Performances are excellent all round, the standouts being Nick Damici as the cold as ice 'Mister', and Danielle Harris as the heavily pregnant and cute as a button, 'Belle'. Mister is a wonderfully layered character, betraying his stone cold emotionless exterior with the barest hint of a smile here and there, and acts of human compason that bring a tear to your eye. Danielle's 'Belle' is pure innocence and hope. She brings a lightness and naturalism to her role that cannot fail to endear. The rest of the 'family' are fantastic as well. I was shocked to learn that Kelly McGillis is one of the stars here. She's unrecognisable and while she has little to do, she makes a lasting impreson, as do Connor Paolo as 'Martin', the orphaned teenager that Mister takes under his wing, and Sean Nelson as 'Willie', the good hearted marine, returned from Iraq and bitter as hell with the betrayal of his predent and government.

The script is very sparse. Dialogue is rarely used as expotion. It all feels real. Its the actions, and the body language of the characters that conveys their internal struggles. You'll care deeply for this band of hopeful survivors, and you'll feel loss when loss should be felt. And the same goes with all the individuals they meet on the road. the world is so fully realised that by nature, you find yourself caring. This is an emotionally powerful film, that understands happiness can be torn away at a moments notice, and isn't afraid to portray this harsh truth.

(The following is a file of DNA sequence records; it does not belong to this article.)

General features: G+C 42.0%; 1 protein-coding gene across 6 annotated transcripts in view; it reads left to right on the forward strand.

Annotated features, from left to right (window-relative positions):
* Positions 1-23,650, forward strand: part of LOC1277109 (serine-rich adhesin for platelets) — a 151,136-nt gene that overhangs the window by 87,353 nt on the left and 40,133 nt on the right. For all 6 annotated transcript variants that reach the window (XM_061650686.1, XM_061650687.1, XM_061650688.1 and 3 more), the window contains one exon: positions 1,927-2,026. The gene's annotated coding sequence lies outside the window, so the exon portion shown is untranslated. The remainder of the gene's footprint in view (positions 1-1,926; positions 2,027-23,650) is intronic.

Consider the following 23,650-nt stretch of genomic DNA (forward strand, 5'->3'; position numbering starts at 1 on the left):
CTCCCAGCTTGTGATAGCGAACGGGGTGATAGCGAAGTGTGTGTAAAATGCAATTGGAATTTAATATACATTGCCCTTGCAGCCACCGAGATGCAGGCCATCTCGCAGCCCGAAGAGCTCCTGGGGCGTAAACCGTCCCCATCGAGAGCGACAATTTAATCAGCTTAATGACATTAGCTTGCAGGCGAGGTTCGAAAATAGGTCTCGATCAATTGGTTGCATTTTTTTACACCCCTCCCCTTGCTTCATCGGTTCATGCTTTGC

If theres any downde, it would be the vampires themselves. They're great looking, and pretty damned frightening, yet they really are very milar to the more modern 'running zombies' we've seen time and again in recent years. We never learn where they came from, or gain any inght into their habitat or their behaviour outde of killing, (apart from one truly chilling scene in which a young, sleeping vampire is rudely woken by Martin. A scene burned into my mind). I'd have liked to have seen a little more intelligence than the mindless animals we're presented with, but really, they only serve as a natural, unavoidable threat here. The films more concerned with exploring deeper issues than vampirism. Its about the human condition, for good and ill. And how we behave when faced with an unthinkable tuation. We don't all rise up to become heroes, in fact, we rarely do.

There's is hope here though. Its not all despair. As hard and painful as it is to witness what we do, there is still light. Human perseverance. The need for dreams and the chance at love in a mostly loveless world all shine through the darkness. Its all a matter of perspective.

STAKELAND is, for me, the best surprise of the year so far. Its a dark, serious film which uses our genre to explore societies weaknesses and strengths, and it bravely depicts the concluons it reaches, whether we like them or not. this could be a future clasc. Time will tell.
Dr Phibes Monday 6/13/2011 at 12:08 PM | 77394